from The American Heritage® Dictionary of the English Language, 4th Edition

  • A historical region and former province of south-central France on an arm of the Mediterranean Sea west of the Rhone River. Named after the Romance language of its inhabitants, it was conquered by the Franks in the eighth century and incorporated into the French royal domain in 1271.

from Wiktionary, Creative Commons Attribution/Share-Alike License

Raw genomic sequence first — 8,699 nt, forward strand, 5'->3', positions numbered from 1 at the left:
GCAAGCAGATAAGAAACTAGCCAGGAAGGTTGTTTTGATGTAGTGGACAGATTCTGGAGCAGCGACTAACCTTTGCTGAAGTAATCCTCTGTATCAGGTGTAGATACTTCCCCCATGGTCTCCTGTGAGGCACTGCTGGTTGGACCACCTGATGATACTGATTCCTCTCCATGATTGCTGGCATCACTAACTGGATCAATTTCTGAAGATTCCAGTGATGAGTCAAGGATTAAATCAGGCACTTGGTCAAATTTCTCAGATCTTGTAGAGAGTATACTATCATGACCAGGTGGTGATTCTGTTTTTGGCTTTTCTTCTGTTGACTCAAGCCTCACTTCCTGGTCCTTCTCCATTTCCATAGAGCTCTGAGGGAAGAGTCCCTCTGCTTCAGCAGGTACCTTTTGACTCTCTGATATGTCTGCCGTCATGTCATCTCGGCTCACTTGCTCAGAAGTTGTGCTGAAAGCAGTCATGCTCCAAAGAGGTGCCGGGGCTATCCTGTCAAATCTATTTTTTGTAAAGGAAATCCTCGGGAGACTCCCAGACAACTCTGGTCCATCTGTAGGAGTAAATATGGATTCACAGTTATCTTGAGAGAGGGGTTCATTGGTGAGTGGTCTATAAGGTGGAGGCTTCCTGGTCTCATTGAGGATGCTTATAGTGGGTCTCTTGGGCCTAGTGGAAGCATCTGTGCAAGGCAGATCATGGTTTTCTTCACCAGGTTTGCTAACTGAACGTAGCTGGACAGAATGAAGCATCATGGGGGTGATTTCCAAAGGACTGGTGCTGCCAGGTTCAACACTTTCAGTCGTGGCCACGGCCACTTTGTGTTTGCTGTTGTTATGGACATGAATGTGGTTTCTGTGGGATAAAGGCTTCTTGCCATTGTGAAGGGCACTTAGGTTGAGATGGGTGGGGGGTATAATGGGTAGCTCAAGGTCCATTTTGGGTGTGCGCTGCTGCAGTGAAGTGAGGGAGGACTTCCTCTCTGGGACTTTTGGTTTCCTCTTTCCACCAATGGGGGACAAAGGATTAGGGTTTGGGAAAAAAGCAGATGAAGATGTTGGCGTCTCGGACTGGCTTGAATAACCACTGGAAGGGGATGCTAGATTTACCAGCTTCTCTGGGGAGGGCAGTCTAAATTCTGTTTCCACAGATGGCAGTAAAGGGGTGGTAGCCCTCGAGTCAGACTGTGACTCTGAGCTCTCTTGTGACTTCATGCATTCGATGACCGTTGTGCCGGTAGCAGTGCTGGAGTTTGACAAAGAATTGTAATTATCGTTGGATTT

• n. A former province of France, in the south of the country.
  • adj. Pertaining to the Occitan language: Provençal, related to Catalan.


from Wiktionary, Creative Commons Attribution/Share-Alike License

French Languedoc, from langue d'oc ("the language of oc"), from Dante Alighieri’s De vulgari eloquentia, where he wrote in Latin: “nam alii oc, alii si, alii vero dicunt oil” (‘some say òc, others say sì, others say oïl’). Based on the Occitan word òc ("yes"), in contrast to Old French oïl (now French oui).



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